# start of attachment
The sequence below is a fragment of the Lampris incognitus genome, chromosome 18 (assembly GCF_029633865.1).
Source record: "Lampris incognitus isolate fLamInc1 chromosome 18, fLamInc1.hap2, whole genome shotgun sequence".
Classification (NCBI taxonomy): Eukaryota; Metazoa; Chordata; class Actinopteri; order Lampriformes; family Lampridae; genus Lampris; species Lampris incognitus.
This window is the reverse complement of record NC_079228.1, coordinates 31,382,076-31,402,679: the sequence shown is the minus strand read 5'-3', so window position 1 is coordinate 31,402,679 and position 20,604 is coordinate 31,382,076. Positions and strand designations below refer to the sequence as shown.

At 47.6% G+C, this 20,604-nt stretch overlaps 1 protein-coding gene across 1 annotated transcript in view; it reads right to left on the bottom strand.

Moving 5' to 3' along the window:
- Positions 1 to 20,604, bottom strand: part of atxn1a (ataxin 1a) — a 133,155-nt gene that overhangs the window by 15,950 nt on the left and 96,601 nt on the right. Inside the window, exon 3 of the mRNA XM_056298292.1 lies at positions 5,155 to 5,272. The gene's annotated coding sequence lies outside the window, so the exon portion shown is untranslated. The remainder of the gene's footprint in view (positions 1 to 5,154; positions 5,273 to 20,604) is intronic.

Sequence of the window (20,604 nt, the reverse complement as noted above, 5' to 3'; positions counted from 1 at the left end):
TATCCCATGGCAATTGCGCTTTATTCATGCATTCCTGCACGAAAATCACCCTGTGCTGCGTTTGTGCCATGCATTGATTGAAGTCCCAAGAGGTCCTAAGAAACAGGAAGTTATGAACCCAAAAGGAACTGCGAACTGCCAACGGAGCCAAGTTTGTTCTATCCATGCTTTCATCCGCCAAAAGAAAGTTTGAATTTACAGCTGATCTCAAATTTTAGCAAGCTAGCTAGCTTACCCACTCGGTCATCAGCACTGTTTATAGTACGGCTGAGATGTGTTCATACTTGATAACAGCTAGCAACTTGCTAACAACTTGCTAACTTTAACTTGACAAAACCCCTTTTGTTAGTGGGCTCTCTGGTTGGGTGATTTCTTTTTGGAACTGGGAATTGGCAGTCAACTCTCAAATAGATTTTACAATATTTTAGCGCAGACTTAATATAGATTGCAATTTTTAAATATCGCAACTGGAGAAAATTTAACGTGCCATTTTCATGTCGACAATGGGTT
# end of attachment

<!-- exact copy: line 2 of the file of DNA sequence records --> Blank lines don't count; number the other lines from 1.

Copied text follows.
Source record: "Lampris incognitus isolate fLamInc1 chromosome 18, fLamInc1.hap2, whole genome shotgun sequence".